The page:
Hi I'm Suzy, the host of Run Lift Mom!

Hi I'm Suzy, the host of Run Lift Mom!

Run Lift Mom is an audio podcast uplifting women and guiding mothers through their fitness journey. Episodes feature expert interviews in the topics of running, strength training, and motherhood.

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Lessons from the Chicago Marathon with Mandy Carter

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This is a Run Lift Mom podcast interview about lessons from the Chicago Marathon with Mandy Carter. Here are some key points from this conversation:

  • Running is a sport you an come back to in different seasons of life

  • The running community is one of abundance and encouragement

  • Don’t stay in your running high or low for too long

  • Turn frustration into determination and set new goals

Favorite Quotes from this episode: 

  • The running community challenges you to another level

  • As we better ourselves, we can encourage others to better themselves

  • There is power in the pavement!

  • Running is a great teacher

  • Just keep showing up. Keep trying! It’s such a gift to be able to move. If you have the ability don’t waste it.

Show Transcript

The following is a transcript from the podcast episode. I’m including it for those of you who prefer to read and so you don’t need to take notes while listening- they’re all here!

Who is Mandy?

Suzy: All right. Welcome Mandy Carter to the run lift mom podcast. I’m so jazzed to have you here today. How are you?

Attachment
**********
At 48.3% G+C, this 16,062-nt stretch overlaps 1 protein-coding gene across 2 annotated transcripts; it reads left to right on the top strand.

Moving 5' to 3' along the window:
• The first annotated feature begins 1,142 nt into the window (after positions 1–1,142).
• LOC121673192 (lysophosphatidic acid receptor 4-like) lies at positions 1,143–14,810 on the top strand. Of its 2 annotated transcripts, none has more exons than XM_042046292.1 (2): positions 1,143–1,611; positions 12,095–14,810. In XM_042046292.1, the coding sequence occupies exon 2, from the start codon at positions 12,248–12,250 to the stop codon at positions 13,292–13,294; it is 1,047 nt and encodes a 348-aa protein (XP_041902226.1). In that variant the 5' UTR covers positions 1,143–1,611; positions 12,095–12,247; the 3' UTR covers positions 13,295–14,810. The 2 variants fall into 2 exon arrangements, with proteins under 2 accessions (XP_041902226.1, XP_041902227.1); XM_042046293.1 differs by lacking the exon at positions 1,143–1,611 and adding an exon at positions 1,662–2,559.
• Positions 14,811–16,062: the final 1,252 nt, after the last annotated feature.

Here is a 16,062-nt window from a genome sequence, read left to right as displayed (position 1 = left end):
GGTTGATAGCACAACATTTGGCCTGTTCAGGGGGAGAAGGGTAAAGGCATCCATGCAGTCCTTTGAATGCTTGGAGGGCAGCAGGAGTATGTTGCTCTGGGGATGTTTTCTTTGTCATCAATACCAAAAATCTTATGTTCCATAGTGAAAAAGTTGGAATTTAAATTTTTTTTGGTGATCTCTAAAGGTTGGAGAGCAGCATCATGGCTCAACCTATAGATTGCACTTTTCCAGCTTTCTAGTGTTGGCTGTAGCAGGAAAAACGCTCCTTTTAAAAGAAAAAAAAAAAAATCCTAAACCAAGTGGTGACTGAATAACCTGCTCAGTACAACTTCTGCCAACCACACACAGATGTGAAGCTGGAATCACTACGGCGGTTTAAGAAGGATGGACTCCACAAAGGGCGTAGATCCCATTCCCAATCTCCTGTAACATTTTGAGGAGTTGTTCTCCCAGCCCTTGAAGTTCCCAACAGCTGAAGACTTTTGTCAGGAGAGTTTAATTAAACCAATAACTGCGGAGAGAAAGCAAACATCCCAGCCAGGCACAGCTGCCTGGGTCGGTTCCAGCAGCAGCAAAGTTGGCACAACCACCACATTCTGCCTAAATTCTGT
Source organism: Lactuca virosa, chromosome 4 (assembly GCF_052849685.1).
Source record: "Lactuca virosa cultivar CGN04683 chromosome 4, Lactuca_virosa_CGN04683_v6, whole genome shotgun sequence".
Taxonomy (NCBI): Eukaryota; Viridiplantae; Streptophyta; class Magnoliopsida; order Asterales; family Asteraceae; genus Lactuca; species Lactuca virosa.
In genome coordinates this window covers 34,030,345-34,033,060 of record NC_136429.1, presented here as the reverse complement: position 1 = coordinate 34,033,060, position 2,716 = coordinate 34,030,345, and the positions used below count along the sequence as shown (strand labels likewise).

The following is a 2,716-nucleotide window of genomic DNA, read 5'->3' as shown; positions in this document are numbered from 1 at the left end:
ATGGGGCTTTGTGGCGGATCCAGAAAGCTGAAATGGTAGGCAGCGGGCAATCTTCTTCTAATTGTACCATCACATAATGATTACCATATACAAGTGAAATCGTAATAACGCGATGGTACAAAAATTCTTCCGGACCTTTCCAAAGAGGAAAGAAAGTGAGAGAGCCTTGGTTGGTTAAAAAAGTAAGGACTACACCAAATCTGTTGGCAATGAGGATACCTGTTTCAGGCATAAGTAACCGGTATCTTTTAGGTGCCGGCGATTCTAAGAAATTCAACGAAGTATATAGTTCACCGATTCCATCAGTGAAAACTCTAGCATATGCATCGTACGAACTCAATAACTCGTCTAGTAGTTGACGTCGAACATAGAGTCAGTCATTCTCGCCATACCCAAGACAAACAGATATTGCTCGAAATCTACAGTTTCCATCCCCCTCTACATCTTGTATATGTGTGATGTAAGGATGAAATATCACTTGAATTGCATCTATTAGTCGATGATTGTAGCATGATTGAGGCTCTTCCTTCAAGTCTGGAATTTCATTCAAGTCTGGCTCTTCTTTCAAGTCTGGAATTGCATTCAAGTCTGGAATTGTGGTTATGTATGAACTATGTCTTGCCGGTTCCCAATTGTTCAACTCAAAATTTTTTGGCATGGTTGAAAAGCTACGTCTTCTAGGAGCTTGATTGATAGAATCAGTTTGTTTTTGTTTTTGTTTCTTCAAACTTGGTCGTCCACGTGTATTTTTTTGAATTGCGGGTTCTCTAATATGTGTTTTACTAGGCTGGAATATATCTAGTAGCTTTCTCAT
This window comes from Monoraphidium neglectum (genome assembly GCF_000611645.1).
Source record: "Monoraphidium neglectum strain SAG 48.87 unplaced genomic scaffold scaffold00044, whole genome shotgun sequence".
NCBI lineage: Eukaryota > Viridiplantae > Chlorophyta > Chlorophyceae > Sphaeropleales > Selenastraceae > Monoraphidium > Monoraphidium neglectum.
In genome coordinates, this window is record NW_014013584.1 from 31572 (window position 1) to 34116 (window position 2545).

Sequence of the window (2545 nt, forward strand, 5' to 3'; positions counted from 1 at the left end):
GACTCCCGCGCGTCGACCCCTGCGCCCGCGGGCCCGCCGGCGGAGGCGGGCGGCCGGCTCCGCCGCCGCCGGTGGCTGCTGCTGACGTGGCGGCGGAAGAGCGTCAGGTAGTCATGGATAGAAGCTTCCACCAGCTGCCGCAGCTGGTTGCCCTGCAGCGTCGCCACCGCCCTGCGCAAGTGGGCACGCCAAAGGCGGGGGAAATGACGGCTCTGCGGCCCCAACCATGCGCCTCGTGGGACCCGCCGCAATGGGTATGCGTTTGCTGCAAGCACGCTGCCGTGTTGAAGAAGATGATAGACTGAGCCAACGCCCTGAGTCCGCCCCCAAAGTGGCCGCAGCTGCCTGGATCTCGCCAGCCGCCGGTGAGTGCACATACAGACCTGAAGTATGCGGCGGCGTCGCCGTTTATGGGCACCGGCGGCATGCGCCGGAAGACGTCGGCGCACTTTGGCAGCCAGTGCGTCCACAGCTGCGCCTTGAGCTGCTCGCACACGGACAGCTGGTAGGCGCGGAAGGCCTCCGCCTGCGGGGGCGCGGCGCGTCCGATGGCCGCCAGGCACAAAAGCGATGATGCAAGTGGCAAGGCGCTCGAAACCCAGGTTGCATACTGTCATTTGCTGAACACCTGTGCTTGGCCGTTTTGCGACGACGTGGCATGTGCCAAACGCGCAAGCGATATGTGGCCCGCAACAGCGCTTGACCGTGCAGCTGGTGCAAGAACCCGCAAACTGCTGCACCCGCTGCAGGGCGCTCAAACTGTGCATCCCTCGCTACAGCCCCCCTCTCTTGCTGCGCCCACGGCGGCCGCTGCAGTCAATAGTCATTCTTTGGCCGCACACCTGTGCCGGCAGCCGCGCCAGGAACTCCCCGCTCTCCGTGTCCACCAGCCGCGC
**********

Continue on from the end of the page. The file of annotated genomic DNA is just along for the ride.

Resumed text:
Mandy: Thanks for having me. I’m doing great.

Suzy: I want to jump right into things, Mandy we’re of course going to discuss specifically your Chicago experience. Well, let’s back up the bus and tell me a little bit about your background as a runner.

Mandy: The label of runner is one that I still struggle with, but I have two different starts with running. I have a pretty typical background where I wasn’t athletic at all growing up and kind of fell into running.

Here and there in college, my roommate would convince me to run and go out once a semester get so sore I would never want to try it again.

I got into it legitimately I’d say right after I graduated from law school and started to work in a desk job and felt like I was just sitting still all the time and found a local run group, Godiva Track Club in Durham, North Carolina.

They had a couch to 5k running group and joined that and had a really good experience there and became friends with a few of the other members of the couch to 5k group.

We decided to kind of see it all the way through to a half marathon and we did the, the Raleigh rock and roll half marathon at the time, so trained really quickly all the way from “couch” to a half marathon.

And then I dropped it. I dropped it all.

Kids a career change, move to Charlotte, all of that, and just didn’t really move my body for about 10, 11 years.

And after my second son, I just really didn’t feel like myself at all and was fortunate to find a really great community at a local gym. They had a run club that was starting and they had a goal to work toward a half marathon in a few months.

So I signed up for that half marathon but life happened.

I kept up with the running a bit. I didn’t really prioritize running and had to drop from the half to the 5K at that same race event.

And I came home that night and I was so frustrated with myself because I was proud of myself for seeing part of the race through, but I really wanted to do the half marathon again. And so that night I found. , race just a few months out, which happened to be the Raleigh rock and roll half marathon again, , and signed up for that.

And it was in March..and never stopped running after that!